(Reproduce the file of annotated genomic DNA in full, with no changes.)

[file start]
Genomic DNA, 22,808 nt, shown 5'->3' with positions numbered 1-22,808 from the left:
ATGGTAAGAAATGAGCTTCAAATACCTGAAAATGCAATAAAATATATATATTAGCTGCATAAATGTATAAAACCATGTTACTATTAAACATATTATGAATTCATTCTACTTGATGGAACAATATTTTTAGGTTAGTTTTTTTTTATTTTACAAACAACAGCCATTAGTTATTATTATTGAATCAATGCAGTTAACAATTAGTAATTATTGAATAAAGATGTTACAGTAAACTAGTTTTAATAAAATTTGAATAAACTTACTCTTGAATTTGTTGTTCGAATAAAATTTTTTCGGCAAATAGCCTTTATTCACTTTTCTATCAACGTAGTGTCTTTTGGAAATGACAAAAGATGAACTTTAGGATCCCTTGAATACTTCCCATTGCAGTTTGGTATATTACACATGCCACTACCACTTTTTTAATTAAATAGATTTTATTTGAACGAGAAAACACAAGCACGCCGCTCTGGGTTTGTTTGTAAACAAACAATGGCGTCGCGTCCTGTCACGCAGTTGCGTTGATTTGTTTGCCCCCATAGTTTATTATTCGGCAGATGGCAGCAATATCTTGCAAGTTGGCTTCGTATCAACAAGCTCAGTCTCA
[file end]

Genomic DNA, 22,808 nt, shown 5'->3' with positions numbered 1-22,808 from the left:
ATGGTAAGAAATGAGCTTCAAATACCTGAAAATGCAATAAAATATATATATTAGCTGCATAAATGTATAAAACCATGTTACTATTAAACATATTATGAATTCATTCTACTTGATGGAACAATATTTTTAGGTTAGTTTTTTTTTATTTTACAAACAACAGCCATTAGTTATTATTATTGAATCAATGCAGTTAACAATTAGTAATTATTGAATAAAGATGTTACAGTAAACTAGTTTTAATAAAATTTGAATAAACTTACTCTTGAATTTGTTGTTCGAATAAAATTTTTTCGGCAAATAGCCTTTATTCACTTTTCTATCAACGTAGTGTCTTTTGGAAATGACAAAAGATGAACTTTAGGATCCCTTGAATACTTCCCATTGCAGTTTGGTATATTACACATGCCACTACCACTTTTTTAATTAAATAGATTTTATTTGAACGAGAAAACACAAGCACGCCGCTCTGGGTTTGTTTGTAAACAAACAATGGCGTCGCGTCCTGTCACGCAGTTGCGTTGATTTGTTTGCCCCCATAGTTTATTATTCGGCAGATGGCAGCAATATCTTGCAAGTTGGCTTCGTATCAACAAGCTCAGTCTCA